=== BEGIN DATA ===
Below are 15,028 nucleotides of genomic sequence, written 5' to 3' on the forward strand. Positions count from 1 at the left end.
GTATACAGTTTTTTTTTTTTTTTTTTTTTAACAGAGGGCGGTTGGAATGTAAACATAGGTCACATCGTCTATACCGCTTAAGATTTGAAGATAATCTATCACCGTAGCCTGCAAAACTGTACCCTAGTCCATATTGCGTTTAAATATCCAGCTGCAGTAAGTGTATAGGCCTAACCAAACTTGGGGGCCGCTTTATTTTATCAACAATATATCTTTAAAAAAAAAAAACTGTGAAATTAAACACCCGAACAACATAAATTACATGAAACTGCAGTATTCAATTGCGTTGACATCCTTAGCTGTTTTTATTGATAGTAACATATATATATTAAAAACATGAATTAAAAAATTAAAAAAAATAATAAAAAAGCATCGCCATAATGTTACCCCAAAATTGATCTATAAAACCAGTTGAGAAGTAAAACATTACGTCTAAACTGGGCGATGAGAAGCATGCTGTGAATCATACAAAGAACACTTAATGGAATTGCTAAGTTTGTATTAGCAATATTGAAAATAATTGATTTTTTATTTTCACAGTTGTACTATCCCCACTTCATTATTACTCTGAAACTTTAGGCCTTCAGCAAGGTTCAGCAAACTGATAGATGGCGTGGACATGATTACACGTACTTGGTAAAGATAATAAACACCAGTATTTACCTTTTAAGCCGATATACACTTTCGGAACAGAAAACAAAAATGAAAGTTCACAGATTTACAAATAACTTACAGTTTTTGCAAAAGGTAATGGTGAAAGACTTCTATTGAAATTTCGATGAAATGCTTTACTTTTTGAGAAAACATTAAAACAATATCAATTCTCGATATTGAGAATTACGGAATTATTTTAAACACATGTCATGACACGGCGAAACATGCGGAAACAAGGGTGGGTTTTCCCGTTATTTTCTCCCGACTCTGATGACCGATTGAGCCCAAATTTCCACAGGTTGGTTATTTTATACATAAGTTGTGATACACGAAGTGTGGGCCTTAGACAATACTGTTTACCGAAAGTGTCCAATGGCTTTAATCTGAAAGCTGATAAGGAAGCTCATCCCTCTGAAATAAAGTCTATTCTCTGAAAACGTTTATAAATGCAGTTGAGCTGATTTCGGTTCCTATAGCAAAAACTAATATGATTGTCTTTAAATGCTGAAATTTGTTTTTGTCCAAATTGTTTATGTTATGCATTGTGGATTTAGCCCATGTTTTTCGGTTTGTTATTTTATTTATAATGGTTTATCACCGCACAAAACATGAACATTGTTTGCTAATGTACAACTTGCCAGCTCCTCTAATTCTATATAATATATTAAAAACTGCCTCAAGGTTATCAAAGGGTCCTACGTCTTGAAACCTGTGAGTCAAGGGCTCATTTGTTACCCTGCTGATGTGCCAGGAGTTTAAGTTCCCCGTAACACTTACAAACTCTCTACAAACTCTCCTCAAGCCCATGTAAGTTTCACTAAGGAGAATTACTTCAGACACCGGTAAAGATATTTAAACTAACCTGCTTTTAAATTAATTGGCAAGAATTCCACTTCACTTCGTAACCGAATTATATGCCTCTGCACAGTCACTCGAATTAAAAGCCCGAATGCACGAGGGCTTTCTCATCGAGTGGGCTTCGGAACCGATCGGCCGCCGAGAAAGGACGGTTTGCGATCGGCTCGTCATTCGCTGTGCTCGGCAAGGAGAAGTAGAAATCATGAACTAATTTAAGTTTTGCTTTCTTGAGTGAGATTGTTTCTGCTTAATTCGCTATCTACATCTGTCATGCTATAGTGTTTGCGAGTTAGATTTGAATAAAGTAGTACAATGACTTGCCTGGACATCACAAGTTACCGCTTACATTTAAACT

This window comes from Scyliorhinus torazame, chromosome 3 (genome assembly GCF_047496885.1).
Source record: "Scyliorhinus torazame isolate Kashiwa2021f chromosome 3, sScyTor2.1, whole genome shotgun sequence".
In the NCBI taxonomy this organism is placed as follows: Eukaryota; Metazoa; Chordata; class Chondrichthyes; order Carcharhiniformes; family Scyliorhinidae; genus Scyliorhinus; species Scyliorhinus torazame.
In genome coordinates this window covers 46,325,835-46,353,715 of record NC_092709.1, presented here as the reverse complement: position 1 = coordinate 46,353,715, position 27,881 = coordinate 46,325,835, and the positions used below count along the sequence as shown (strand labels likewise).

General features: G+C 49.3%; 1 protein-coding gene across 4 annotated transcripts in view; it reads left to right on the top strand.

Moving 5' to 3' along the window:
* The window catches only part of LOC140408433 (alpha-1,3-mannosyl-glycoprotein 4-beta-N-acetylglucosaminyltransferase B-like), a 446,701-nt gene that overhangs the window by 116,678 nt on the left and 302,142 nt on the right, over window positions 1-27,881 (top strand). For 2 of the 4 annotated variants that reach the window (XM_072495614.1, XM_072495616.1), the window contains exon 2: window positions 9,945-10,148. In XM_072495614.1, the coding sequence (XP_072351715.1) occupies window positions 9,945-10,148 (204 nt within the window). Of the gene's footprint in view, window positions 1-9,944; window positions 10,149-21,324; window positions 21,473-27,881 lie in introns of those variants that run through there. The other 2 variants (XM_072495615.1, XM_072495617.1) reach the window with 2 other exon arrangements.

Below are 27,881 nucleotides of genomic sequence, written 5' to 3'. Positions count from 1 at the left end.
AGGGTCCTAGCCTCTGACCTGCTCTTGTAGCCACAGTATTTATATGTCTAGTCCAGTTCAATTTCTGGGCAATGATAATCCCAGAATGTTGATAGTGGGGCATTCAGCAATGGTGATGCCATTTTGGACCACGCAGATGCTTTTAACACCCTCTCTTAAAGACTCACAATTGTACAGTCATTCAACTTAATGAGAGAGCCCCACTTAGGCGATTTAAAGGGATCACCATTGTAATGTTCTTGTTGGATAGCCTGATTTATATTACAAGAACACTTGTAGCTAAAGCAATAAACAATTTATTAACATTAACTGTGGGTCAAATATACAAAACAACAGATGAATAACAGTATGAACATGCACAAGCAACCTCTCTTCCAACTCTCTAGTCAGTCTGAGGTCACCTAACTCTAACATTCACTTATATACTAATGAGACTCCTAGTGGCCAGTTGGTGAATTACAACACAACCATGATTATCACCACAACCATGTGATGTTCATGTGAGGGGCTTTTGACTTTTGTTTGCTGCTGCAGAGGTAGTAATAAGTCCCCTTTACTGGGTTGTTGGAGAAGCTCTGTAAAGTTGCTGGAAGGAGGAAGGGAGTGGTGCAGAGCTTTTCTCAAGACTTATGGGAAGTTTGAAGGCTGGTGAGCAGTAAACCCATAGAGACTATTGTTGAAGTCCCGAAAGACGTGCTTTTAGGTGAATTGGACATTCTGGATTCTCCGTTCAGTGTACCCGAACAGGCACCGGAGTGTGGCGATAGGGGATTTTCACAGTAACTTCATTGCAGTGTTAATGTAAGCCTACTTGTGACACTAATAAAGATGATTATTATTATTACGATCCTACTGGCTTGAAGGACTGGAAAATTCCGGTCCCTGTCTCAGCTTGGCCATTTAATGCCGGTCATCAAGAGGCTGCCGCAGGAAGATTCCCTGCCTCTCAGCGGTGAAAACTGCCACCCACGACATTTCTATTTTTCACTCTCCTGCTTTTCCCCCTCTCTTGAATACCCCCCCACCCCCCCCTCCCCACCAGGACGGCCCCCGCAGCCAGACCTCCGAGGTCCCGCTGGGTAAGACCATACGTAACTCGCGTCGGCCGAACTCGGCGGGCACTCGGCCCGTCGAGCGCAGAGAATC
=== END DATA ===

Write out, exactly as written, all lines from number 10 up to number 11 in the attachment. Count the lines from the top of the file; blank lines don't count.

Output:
Below are 27,881 nucleotides of genomic sequence, written 5' to 3'. Positions count from 1 at the left end.
AGGGTCCTAGCCTCTGACCTGCTCTTGTAGCCACAGTATTTATATGTCTAGTCCAGTTCAATTTCTGGGCAATGATAATCCCAGAATGTTGATAGTGGGGCATTCAGCAATGGTGATGCCATTTTGGACCACGCAGATGCTTTTAACACCCTCTCTTAAAGACTCACAATTGTACAGTCATTCAACTTAATGAGAGAGCCCCACTTAGGCGATTTAAAGGGATCACCATTGTAATGTTCTTGTTGGATAGCCTGATTTATATTACAAGAACACTTGTAGCTAAAGCAATAAACAATTTATTAACATTAACTGTGGGTCAAATATACAAAACAACAGATGAATAACAGTATGAACATGCACAAGCAACCTCTCTTCCAACTCTCTAGTCAGTCTGAGGTCACCTAACTCTAACATTCACTTATATACTAATGAGACTCCTAGTGGCCAGTTGGTGAATTACAACACAACCATGATTATCACCACAACCATGTGATGTTCATGTGAGGGGCTTTTGACTTTTGTTTGCTGCTGCAGAGGTAGTAATAAGTCCCCTTTACTGGGTTGTTGGAGAAGCTCTGTAAAGTTGCTGGAAGGAGGAAGGGAGTGGTGCAGAGCTTTTCTCAAGACTTATGGGAAGTTTGAAGGCTGGTGAGCAGTAAACCCATAGAGACTATTGTTGAAGTCCCGAAAGACGTGCTTTTAGGTGAATTGGACATTCTGGATTCTCCGTTCAGTGTACCCGAACAGGCACCGGAGTGTGGCGATAGGGGATTTTCACAGTAACTTCATTGCAGTGTTAATGTAAGCCTACTTGTGACACTAATAAAGATGATTATTATTATTACGATCCTACTGGCTTGAAGGACTGGAAAATTCCGGTCCCTGTCTCAGCTTGGCCATTTAATGCCGGTCATCAAGAGGCTGCCGCAGGAAGATTCCCTGCCTCTCAGCGGTGAAAACTGCCACCCACGACATTTCTATTTTTCACTCTCCTGCTTTTCCCCCTCTCTTGAATACCCCCCCACCCCCCCCTCCCCACCAGGACGGCCCCCGCAGCCAGACCTCCGAGGTCCCGCTGGGTAAGACCATACGTAACTCGCGTCGGCCGAACTCGGCGGGCACTCGGCCCGTCGAGCGCAGAGAATC